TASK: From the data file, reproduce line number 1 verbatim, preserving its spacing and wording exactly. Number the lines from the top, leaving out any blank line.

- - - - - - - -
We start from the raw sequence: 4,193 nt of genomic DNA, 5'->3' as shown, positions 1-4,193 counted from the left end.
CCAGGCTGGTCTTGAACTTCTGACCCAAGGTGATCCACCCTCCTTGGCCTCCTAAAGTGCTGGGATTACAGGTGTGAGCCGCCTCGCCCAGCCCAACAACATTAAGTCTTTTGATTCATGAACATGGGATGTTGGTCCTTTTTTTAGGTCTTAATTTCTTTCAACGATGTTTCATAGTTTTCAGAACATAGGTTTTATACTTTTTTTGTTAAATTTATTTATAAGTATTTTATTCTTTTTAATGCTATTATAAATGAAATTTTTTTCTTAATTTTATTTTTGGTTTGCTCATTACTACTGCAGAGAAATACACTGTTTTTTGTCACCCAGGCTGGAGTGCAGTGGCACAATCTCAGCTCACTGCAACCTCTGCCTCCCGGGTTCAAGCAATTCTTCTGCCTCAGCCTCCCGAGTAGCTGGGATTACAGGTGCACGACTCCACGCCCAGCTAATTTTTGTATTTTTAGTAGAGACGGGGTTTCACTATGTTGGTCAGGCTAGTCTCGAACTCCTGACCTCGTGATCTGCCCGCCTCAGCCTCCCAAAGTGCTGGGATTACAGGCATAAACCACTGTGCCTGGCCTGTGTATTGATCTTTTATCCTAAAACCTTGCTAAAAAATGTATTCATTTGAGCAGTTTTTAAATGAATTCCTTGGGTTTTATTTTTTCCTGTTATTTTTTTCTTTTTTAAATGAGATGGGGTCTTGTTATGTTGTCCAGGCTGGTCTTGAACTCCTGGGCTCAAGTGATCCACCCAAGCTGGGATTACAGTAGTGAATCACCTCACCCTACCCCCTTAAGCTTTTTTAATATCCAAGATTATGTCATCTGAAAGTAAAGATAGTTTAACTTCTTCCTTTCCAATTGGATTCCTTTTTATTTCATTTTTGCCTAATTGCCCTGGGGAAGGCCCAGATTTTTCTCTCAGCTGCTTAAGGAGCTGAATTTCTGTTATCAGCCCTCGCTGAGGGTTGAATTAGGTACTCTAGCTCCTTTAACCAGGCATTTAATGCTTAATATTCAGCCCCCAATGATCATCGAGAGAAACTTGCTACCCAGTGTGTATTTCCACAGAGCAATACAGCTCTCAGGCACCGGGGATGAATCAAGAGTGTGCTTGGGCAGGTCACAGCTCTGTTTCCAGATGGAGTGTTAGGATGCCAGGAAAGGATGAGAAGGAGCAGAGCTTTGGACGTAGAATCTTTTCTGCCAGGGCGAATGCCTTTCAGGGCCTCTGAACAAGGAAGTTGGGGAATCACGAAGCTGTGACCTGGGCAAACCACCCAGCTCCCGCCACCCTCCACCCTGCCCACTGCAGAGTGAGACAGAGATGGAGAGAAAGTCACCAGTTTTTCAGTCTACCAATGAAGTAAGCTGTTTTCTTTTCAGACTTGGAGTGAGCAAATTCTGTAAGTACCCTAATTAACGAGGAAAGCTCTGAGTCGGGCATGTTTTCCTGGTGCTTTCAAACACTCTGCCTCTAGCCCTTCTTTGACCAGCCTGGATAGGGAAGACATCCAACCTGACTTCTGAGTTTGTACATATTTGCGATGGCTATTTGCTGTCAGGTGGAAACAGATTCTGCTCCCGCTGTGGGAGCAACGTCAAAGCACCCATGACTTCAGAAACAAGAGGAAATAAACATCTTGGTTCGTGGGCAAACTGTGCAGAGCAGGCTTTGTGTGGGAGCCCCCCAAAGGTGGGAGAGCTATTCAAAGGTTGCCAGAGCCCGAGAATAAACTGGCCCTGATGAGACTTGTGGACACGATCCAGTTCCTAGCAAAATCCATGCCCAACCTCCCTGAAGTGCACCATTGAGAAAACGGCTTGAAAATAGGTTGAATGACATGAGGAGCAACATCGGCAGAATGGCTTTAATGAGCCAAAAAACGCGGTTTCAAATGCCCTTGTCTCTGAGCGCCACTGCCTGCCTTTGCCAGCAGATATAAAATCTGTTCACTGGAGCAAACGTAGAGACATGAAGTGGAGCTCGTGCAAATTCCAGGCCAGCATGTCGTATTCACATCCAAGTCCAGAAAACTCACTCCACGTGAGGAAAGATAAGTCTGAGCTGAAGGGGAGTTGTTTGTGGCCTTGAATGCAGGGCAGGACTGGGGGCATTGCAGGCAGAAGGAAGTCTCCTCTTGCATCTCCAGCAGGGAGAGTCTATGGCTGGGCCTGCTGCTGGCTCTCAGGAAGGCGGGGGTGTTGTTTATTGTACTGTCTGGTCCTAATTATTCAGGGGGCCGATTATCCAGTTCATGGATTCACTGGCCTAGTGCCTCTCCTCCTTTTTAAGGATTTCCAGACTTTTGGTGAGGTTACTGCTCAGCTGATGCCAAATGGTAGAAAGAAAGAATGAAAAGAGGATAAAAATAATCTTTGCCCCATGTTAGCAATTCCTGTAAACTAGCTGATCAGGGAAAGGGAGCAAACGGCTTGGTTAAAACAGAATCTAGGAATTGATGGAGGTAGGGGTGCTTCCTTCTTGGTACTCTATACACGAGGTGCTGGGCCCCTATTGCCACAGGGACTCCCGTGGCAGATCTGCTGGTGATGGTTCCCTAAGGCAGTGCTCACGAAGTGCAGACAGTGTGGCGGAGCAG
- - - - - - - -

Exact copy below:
We start from the raw sequence: 4,193 nt of genomic DNA, 5'->3' as shown, positions 1-4,193 counted from the left end.